The Fall of Kunduz to the Taliban Is a Sign of Things to Come

Afghan security forces and volunteer militias
Afghan security forces and volunteer militias re-group on their way to Kunduz, Afghanistan to fight against Taliban fighters, October 1. The new leader of the Afghan Taliban says their capture of the northern city of Kunduz was a "symbolic victory" that showed the strength of the insurgency even though the Taliban pulled out of the city after three days. Naim Rahimi/AP

The people of Taloqan are trapped. "We are hearing the sounds of the Taliban, we can hear gunshots in the middle of the night," says engineering student Abobaker Seyar, speaking on a crackling phone line from the city of 73,000 people in the north of Afghanistan. "My family is worried. We are in danger, but we cannot go to Kabul because the roads are blocked."

Taloqan is an hour's drive east from the city of Kunduz, which Taliban insurgents, after multiple attempts, seized on September 28. In the chaos that followed, U.S. air forces mistakenly bombed a Doctors Without Borders hospital on October 3, killing at least 22 people. The Taliban remain in parts of the city and have pushed into other districts, getting ever closer to Taloqan. "They are so close to [us], they are attacking, and the people are very worried," says Seyar. "We don't have any security. We don't have any military. The electricity has been destroyed and the schools and mosques are closed."

The amount of territory the Taliban control in Afghanistan tends to ebb and flow as they launch frequent fresh offensives, but Thomas Ruttig, co-director and co-founder of the research organization the Afghanistan Analysts Network, notes that it has "increased its activities and scope of territory covered almost year-by-year since 2001." What sets the current offensive apart, however, is that the group is showing more ambition and has altered its strategy. "This time around, the Taliban is targeting urban spaces, whereas previously it was going for rural and largely remote areas," says Michael Kugelman, senior program associate for South Asia at the Woodrow Wilson Center, a Washington, D.C.based policy forum focused on global issues.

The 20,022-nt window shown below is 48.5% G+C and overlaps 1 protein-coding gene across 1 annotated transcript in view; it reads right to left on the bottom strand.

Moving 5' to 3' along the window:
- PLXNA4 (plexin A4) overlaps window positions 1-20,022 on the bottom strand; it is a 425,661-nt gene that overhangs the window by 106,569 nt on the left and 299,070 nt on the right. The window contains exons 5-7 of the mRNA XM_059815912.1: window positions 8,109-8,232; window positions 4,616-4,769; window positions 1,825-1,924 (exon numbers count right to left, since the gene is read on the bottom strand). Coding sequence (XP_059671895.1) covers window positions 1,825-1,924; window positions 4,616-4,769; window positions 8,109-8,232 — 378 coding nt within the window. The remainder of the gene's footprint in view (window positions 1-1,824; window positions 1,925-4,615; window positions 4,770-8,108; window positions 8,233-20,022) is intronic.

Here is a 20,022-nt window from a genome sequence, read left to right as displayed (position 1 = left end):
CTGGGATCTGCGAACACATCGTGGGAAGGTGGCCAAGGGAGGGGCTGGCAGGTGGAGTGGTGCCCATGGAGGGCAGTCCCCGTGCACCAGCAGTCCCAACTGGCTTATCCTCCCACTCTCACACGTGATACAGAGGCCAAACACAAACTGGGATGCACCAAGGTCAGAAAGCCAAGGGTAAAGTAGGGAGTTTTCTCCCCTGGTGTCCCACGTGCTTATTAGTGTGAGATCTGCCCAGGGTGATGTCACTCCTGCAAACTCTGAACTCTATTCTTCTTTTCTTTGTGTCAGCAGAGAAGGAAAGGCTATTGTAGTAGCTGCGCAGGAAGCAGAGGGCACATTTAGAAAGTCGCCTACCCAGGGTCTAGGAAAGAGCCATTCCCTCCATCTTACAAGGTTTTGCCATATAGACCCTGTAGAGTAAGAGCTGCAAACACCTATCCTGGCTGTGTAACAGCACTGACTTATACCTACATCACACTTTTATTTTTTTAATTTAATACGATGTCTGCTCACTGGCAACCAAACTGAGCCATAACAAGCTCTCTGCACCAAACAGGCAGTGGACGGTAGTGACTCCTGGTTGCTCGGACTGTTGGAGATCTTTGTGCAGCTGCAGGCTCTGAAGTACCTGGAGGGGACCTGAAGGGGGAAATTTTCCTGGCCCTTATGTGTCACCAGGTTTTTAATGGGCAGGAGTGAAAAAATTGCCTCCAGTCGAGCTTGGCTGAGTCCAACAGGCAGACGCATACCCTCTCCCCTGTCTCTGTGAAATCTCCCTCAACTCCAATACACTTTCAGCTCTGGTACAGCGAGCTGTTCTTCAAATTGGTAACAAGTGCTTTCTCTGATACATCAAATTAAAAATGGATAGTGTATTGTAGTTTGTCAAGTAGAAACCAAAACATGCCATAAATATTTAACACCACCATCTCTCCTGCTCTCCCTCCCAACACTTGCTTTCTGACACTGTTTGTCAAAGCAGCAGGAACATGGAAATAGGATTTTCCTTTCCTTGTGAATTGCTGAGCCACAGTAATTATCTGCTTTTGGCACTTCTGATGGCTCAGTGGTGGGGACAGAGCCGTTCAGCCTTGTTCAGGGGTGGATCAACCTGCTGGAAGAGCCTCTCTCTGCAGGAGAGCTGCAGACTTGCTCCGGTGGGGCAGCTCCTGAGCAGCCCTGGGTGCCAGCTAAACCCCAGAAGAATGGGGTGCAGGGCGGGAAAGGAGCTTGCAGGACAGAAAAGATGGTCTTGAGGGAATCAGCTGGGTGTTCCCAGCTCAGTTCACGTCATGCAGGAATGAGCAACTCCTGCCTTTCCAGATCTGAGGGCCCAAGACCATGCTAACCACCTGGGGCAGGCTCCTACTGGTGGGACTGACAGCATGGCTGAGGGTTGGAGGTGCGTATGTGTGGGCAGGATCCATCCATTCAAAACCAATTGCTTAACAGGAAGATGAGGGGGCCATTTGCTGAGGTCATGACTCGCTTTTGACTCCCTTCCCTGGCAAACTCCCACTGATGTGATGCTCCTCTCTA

The fall of Kunduz—home to 157,000 people—seemed to be a sign not only of the Taliban's new intent but also their capabilities. On October 4, the group launched an attack on Maimana, the capital of nearby Faryab province and home to 84,000 people. Government forces repelled the Taliban fighters, but they remain in the province, prompting fears that another assault is coming. This focus on the north of the country also marks a geographical refocusing for the Taliban, whose strongholds traditionally lie in the south and the east. According to the Long War Journal, a website that reports on the wars following the terrorist attacks of September 11, 2001, of the 11 far northern areas the Taliban are believed to hold, nine were taken or retaken by the militants recently. These gains pose two questions: Why the change in strategy, and how are the Taliban making progress in a traditional government stronghold?

In northeast Afghanistan is Badakshan province, which extends, fingerlike, along the border with Tajikistan until it touches western China. There the Taliban, according to the Long War Journal, currently holds three districts. To the west of Badakshan is Takhar, whose capital is Taloqan. And to the west of Takhar is Baghlan province, which sits directly south of Kunduz. The Afghanistan Analysts Network describes one district of Baghlan, home to an estimated 70,000 people, as "Taliban-infested."

The Taliban's presence in these four provinces makes economic sense. The roads here constitute one of three major smuggling routes in Afghanistan for the country's vast illicit opium and heroin production business. The route leads through Central Asia to Russia and the rest of Europe. According to the U.N. Analytical Support and Sanctions Monitoring Team, drug smuggling is a major source of revenue for the Taliban.

A presence in the north also grants the Taliban sway over an area of increasing geopolitical importance. "Northern Afghanistan is the gateway to Central Asiaan energy-rich region where a new 'great game' is being played out by China, Russia, the U.S. and other nations," says Kugelman. "By building up a stronghold in northern Afghanistan, the Taliban can impact major geopolitical trends in an area of great international import." A base in the north also keeps the Taliban close to allies in Central Asia. In August, the Islamic Jihad Union (IJU), a splinter group of the Islamic Movement of Uzbekistan, announced that its fighters in Kunduz had sworn loyalty to the Taliban, according to the Long War Journal. And later the IJU said that they had fought in the assault on Kunduz.

The push into the north is also giving the Taliban a propaganda boost. The region is traditionally considered home to ethnic Tajiks, Uzbeks and the Shia Hazaras, all united in opposition to the predominantly Pashtun Taliban.